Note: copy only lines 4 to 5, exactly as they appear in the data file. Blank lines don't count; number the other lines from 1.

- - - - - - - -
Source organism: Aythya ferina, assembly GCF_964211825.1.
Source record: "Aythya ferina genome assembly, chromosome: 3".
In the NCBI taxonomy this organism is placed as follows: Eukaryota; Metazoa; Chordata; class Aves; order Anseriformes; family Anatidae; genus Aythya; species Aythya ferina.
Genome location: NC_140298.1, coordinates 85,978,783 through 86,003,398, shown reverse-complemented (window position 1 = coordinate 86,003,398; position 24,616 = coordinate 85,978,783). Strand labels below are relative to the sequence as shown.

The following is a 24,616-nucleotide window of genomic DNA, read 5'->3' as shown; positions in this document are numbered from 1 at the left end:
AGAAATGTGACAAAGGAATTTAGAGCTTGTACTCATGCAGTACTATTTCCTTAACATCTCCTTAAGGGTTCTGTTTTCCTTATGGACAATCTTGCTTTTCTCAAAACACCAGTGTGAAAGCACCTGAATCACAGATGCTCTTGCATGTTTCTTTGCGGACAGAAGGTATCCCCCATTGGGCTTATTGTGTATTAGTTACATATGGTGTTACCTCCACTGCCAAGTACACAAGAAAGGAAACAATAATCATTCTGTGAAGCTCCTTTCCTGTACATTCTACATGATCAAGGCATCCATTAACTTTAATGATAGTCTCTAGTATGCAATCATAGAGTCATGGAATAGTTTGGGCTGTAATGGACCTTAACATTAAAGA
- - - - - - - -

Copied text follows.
Genome location: NC_140298.1, coordinates 85,978,783 through 86,003,398, shown reverse-complemented (window position 1 = coordinate 86,003,398; position 24,616 = coordinate 85,978,783). Strand labels below are relative to the sequence as shown.

The following is a 24,616-nucleotide window of genomic DNA, read 5'->3' as shown; positions in this document are numbered from 1 at the left end: